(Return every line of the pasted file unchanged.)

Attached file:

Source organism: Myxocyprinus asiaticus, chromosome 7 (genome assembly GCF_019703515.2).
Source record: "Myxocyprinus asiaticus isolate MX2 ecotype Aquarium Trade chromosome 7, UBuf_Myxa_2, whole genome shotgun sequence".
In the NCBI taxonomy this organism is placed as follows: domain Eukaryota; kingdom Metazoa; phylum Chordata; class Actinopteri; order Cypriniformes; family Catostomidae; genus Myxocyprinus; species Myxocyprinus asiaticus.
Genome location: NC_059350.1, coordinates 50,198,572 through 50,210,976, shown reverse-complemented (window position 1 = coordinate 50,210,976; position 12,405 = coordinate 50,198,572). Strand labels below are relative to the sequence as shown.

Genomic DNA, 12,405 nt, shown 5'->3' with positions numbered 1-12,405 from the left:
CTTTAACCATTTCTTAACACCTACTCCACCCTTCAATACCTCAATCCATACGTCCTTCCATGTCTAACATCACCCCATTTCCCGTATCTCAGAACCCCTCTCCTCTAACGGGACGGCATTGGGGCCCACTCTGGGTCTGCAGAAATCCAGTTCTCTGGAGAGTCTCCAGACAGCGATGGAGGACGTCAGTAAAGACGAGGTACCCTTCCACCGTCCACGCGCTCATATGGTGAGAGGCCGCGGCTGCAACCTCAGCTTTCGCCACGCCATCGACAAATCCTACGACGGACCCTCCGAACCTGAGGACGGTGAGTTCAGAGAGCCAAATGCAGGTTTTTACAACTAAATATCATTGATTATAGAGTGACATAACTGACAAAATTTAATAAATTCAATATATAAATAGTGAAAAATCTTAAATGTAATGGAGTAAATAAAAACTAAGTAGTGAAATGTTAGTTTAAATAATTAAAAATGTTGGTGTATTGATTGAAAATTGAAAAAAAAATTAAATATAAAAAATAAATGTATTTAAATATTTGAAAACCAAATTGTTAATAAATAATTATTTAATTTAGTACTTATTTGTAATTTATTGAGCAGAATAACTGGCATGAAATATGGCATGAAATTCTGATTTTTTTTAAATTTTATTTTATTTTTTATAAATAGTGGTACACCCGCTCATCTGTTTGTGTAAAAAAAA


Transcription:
Source organism: Myxocyprinus asiaticus, chromosome 7 (genome assembly GCF_019703515.2).
Source record: "Myxocyprinus asiaticus isolate MX2 ecotype Aquarium Trade chromosome 7, UBuf_Myxa_2, whole genome shotgun sequence".
In the NCBI taxonomy this organism is placed as follows: domain Eukaryota; kingdom Metazoa; phylum Chordata; class Actinopteri; order Cypriniformes; family Catostomidae; genus Myxocyprinus; species Myxocyprinus asiaticus.
Genome location: NC_059350.1, coordinates 50,198,572 through 50,210,976, shown reverse-complemented (window position 1 = coordinate 50,210,976; position 12,405 = coordinate 50,198,572). Strand labels below are relative to the sequence as shown.

Genomic DNA, 12,405 nt, shown 5'->3' with positions numbered 1-12,405 from the left:
CTTTAACCATTTCTTAACACCTACTCCACCCTTCAATACCTCAATCCATACGTCCTTCCATGTCTAACATCACCCCATTTCCCGTATCTCAGAACCCCTCTCCTCTAACGGGACGGCATTGGGGCCCACTCTGGGTCTGCAGAAATCCAGTTCTCTGGAGAGTCTCCAGACAGCGATGGAGGACGTCAGTAAAGACGAGGTACCCTTCCACCGTCCACGCGCTCATATGGTGAGAGGCCGCGGCTGCAACCTCAGCTTTCGCCACGCCATCGACAAATCCTACGACGGACCCTCCGAACCTGAGGACGGTGAGTTCAGAGAGCCAAATGCAGGTTTTTACAACTAAATATCATTGATTATAGAGTGACATAACTGACAAAATTTAATAAATTCAATATATAAATAGTGAAAAATCTTAAATGTAATGGAGTAAATAAAAACTAAGTAGTGAAATGTTAGTTTAAATAATTAAAAATGTTGGTGTATTGATTGAAAATTGAAAAAAAAATTAAATATAAAAAATAAATGTATTTAAATATTTGAAAACCAAATTGTTAATAAATAATTATTTAATTTAGTACTTATTTGTAATTTATTGAGCAGAATAACTGGCATGAAATATGGCATGAAATTCTGATTTTTTTTAAATTTTATTTTATTTTTTATAAATAGTGGTACACCCGCTCATCTGTTTGTGTAAAAAAAA